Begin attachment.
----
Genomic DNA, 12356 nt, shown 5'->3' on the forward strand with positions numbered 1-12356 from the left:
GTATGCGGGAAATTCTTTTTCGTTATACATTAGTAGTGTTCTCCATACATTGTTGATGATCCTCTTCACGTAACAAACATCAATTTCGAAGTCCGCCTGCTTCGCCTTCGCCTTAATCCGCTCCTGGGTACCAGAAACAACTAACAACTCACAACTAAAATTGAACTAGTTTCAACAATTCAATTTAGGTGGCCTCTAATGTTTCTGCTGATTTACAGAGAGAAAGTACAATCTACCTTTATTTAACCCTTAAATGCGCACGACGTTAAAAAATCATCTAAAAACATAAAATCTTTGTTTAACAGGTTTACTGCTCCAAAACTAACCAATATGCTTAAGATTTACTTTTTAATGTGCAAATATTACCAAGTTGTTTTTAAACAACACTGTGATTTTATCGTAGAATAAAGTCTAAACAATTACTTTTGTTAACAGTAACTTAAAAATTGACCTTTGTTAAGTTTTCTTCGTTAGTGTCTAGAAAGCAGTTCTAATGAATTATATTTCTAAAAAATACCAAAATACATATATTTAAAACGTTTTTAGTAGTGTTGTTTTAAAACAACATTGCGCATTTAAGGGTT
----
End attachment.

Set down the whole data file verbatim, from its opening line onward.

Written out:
Genomic DNA, 12356 nt, shown 5'->3' on the forward strand with positions numbered 1-12356 from the left:
GTATGCGGGAAATTCTTTTTCGTTATACATTAGTAGTGTTCTCCATACATTGTTGATGATCCTCTTCACGTAACAAACATCAATTTCGAAGTCCGCCTGCTTCGCCTTCGCCTTAATCCGCTCCTGGGTACCAGAAACAACTAACAACTCACAACTAAAATTGAACTAGTTTCAACAATTCAATTTAGGTGGCCTCTAATGTTTCTGCTGATTTACAGAGAGAAAGTACAATCTACCTTTATTTAACCCTTAAATGCGCACGACGTTAAAAAATCATCTAAAAACATAAAATCTTTGTTTAACAGGTTTACTGCTCCAAAACTAACCAATATGCTTAAGATTTACTTTTTAATGTGCAAATATTACCAAGTTGTTTTTAAACAACACTGTGATTTTATCGTAGAATAAAGTCTAAACAATTACTTTTGTTAACAGTAACTTAAAAATTGACCTTTGTTAAGTTTTCTTCGTTAGTGTCTAGAAAGCAGTTCTAATGAATTATATTTCTAAAAAATACCAAAATACATATATTTAAAACGTTTTTAGTAGTGTTGTTTTAAAACAACATTGCGCATTTAAGGGTT